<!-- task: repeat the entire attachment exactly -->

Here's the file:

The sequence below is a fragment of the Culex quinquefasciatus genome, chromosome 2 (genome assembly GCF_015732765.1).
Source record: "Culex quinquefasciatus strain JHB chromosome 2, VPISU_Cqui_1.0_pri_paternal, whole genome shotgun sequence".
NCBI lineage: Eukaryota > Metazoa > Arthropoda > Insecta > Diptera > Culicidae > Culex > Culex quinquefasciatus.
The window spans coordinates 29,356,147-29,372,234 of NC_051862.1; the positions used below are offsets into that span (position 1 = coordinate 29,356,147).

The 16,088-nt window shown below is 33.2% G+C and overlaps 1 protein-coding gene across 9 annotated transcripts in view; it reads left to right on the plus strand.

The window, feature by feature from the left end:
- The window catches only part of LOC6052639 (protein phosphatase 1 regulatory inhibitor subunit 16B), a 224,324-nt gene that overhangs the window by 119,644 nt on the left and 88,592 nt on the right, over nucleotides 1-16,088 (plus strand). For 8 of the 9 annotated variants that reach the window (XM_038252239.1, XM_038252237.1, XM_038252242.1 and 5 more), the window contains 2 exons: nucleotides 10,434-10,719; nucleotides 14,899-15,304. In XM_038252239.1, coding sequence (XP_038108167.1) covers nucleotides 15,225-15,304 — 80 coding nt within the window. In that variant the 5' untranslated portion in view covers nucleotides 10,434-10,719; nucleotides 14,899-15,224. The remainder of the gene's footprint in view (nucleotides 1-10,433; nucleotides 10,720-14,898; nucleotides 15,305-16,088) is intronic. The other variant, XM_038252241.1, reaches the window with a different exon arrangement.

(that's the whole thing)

The sequence below is a fragment of the Culex quinquefasciatus genome, chromosome 2 (genome assembly GCF_015732765.1).
Source record: "Culex quinquefasciatus strain JHB chromosome 2, VPISU_Cqui_1.0_pri_paternal, whole genome shotgun sequence".
NCBI lineage: Eukaryota > Metazoa > Arthropoda > Insecta > Diptera > Culicidae > Culex > Culex quinquefasciatus.
The window spans coordinates 29,356,147-29,372,234 of NC_051862.1; the positions used below are offsets into that span (position 1 = coordinate 29,356,147).

The 16,088-nt window shown below is 33.2% G+C and overlaps 1 protein-coding gene across 9 annotated transcripts in view; it reads left to right on the plus strand.

The window, feature by feature from the left end:
- The window catches only part of LOC6052639 (protein phosphatase 1 regulatory inhibitor subunit 16B), a 224,324-nt gene that overhangs the window by 119,644 nt on the left and 88,592 nt on the right, over nucleotides 1-16,088 (plus strand). For 8 of the 9 annotated variants that reach the window (XM_038252239.1, XM_038252237.1, XM_038252242.1 and 5 more), the window contains 2 exons: nucleotides 10,434-10,719; nucleotides 14,899-15,304. In XM_038252239.1, coding sequence (XP_038108167.1) covers nucleotides 15,225-15,304 — 80 coding nt within the window. In that variant the 5' untranslated portion in view covers nucleotides 10,434-10,719; nucleotides 14,899-15,224. The remainder of the gene's footprint in view (nucleotides 1-10,433; nucleotides 10,720-14,898; nucleotides 15,305-16,088) is intronic. The other variant, XM_038252241.1, reaches the window with a different exon arrangement.